Summer’s End

I made the mistake of moving to Hiroshima after three years in northern New England, where the brazen autumn colors turned country highways into parking lots lined with fruit stands and pumpkin patches. It took years before the numbness wore off, and I could appreciate autumn in western Japan on its own terms.

Autumn here is fleeting, a jewel box of a season that arrives late and soon gives way to winter. Best to make the most of it while you can. Luckily, there’s a good deal to be made.

If you’re here in autumn, you’ve chosen an excellent time to visit, with fewer travelers on the move and summer’s heat a fading memory. There’s a Japanese saying, onnagokoro to aki no sora, comparing the heart of a woman to autumn skies. The implication is one of fickleness and whimsy. Whatever may be true of hearts, weather conditions at this time of year can swing from muggy Indian summer to piercing wind and rain, or even a late season typhoon. Keep an eye on the weather forecasts, or take your chances.

One of Japan’s most spectacular destinations for autumn scenery is the island of Miyajima. Even before you consider the trees, the historic architecture is at its best in this season, with the bright reds of Itsukushima Shrine and its famous torii gate shimmering on the water and the shadowed recesses of Senjokaku glowering overhead. Be sure to make your way up to Daishoin Temple, where you’ll find some of the most beautiful views on the island.

But let’s get back to those trees. Because the entire island is sacred, felling lumber is forbidden. As a result, the flanks of Mt. Misen are blanketed in near-virgin forest, and you’ll see the full autumn palette here, from washes of rust and red to veins of gold and silver. But the real treasures are the Japanese maples. Different creatures entirely from the great, shaggy trees I knew in Vermont, these are trembling little flares of color shading from green to scarlet and even dusty purples. Momiji-dani, or Maple Valley, is a prime spot, though at the peak of the season in November you should expect to share the view with others. If you can go on a weekday, there will be far fewer people. In Hiroshima city, Mitaki Temple northwest of downtown (any cabbie will know the way) is another excellent place to savor a Japanese autumn, and likely to be less crowded even on weekends.

Another Japanese phrase is shokuyoku no aki, often translated as "autumn is for eating." They also say it's ideal for reading and sports, and perhaps there'll be time for those later, but for the moment let's tend to your belly. Seasonal favorites include kurigohan, rice cooked with chestnuts, persimmons ripe to bursting, fat little kabocha pumpkins, bubbling nabe stews seething with meat and vegetables, and silver Pacific saury grilled and served with grated daikon and miso soup. Matsutake mushrooms, fragrant and rare, are a classic autumn flavor but can be extremely expensive. Hiroshima is famous for its oysters, which are nearing their peak now, and if you're interested in trying traditional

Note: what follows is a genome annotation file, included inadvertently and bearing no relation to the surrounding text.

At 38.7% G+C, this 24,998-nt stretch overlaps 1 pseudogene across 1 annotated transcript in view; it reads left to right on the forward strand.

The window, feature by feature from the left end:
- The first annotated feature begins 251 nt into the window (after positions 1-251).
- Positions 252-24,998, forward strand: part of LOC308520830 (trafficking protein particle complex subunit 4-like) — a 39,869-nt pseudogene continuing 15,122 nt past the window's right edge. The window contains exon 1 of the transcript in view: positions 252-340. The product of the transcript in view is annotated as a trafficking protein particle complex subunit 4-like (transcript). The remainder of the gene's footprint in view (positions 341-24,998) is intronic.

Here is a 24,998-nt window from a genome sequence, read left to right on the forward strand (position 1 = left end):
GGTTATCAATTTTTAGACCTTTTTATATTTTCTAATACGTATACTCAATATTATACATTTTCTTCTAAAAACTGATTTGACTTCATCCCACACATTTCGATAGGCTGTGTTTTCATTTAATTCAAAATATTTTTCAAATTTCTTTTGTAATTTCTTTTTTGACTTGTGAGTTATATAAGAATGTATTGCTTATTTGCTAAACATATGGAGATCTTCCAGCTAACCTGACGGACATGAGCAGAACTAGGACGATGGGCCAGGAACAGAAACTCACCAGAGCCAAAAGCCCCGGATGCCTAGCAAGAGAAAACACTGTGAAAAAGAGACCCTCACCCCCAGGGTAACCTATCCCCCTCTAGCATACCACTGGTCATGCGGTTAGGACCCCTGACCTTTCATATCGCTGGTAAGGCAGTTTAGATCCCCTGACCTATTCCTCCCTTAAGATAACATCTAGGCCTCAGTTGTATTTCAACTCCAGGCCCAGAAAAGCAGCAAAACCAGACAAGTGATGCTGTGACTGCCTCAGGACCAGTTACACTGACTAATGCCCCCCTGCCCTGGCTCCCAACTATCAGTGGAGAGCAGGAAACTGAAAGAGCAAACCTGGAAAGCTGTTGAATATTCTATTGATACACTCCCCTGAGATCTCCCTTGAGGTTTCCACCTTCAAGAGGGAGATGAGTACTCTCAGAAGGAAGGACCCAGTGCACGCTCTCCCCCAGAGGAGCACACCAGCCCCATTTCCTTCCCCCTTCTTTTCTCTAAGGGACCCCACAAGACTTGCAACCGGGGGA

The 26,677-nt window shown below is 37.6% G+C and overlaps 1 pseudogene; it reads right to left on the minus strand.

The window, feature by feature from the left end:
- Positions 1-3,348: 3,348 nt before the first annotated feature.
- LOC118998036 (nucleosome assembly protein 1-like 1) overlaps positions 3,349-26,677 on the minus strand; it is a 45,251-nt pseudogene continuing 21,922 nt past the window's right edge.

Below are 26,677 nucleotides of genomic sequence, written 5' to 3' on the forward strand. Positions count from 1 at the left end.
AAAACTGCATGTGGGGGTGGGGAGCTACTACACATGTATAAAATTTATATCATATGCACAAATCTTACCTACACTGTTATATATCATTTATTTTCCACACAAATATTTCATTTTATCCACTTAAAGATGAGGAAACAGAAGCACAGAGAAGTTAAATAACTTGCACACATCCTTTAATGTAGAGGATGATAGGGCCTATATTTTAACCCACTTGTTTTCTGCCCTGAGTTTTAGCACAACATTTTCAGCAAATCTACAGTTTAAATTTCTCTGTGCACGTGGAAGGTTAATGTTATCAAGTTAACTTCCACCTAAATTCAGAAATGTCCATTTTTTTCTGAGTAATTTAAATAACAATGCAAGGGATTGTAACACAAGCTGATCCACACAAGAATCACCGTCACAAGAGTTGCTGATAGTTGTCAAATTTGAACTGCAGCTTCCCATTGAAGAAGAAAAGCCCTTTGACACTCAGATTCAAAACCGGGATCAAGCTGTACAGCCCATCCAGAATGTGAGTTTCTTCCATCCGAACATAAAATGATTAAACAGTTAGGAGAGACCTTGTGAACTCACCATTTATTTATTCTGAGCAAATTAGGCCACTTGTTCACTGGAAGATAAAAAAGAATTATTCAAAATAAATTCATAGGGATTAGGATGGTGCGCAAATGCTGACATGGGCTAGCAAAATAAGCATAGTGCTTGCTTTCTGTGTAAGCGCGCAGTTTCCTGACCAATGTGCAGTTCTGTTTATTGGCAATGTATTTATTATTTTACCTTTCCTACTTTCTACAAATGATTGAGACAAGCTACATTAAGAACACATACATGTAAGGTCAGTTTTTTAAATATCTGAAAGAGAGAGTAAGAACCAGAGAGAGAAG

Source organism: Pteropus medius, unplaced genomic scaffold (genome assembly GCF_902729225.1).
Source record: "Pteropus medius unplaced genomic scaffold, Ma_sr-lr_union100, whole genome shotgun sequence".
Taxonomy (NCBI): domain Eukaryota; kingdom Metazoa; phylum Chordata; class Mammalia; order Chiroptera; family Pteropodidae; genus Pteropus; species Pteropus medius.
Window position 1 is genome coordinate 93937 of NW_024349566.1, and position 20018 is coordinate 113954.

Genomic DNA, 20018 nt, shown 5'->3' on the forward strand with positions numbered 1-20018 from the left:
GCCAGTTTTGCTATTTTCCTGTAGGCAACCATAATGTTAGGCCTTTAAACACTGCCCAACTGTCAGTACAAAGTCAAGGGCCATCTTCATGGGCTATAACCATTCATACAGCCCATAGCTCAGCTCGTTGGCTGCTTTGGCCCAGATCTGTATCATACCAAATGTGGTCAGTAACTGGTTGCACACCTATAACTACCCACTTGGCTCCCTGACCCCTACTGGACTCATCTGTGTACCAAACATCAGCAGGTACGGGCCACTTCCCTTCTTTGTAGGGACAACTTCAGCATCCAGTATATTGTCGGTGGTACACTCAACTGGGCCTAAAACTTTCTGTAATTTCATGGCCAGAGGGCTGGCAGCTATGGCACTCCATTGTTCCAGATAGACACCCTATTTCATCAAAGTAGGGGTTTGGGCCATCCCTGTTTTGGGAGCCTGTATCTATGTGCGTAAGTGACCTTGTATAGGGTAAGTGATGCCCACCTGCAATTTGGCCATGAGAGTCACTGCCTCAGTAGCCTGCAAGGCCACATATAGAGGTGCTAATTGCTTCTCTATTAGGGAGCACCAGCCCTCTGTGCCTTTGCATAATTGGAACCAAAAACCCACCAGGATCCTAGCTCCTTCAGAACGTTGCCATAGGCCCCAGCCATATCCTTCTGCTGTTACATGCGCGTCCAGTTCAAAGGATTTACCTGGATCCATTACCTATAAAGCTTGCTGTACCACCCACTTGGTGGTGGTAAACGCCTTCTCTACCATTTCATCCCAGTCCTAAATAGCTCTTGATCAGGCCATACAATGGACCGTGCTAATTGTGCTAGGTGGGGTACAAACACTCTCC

confectionery, wagashi makers outdo themselves trying to capture the essence of the season in chestnut-laden sweets. That should be more than enough to keep you fed while you're in town.

I mentioned Miyajima's Daishoin Temple earlier. If you're in town on November 15th, you can attend a firewalking ceremony, starting at around 11 am. The ceremony is meant to purify participants, but it's also a fun way to see Buddhism in action, a welcome change from stumbling through temples wondering what it all means. You're welcome, even encouraged, to get in line and join the ceremony, and there's no charge.

Additionally, the 15th (a Saturday this year) is Shichi-go-san, a Shinto rite of passage for three, five and seven-year-old children. If you walk back down the hill to Itsukushima Shrine, you should be rewarded by the sight of little ones decked out in kimono and clutching their parents' hands as priests offer prayers for their health and happiness before handing them paper bags with sticks of chitose-ame, "thousand-year candy" meant to symbolize long life. Bring a camera.

It's a great town, and a wonderful time of year. Enjoy your stay.

Illustration by Naomi Leeman.

Matt Mangham

Matt Mangham is another unlovely scribbler adding regularly to the 2.5 quintillion bytes of data churned out daily for the betterment of mankind. He sometimes wishes he was a bear. And not some second-rate species like the contemptible Sun Bear either. A proper arctic monster, stalking the windswept rise of tundra and making thoughtful noises best transcribed as "hrraunnngggppPPHH." Mostly, though, Matt Mangham wants to be allowed to wear pretty things without being laughed at.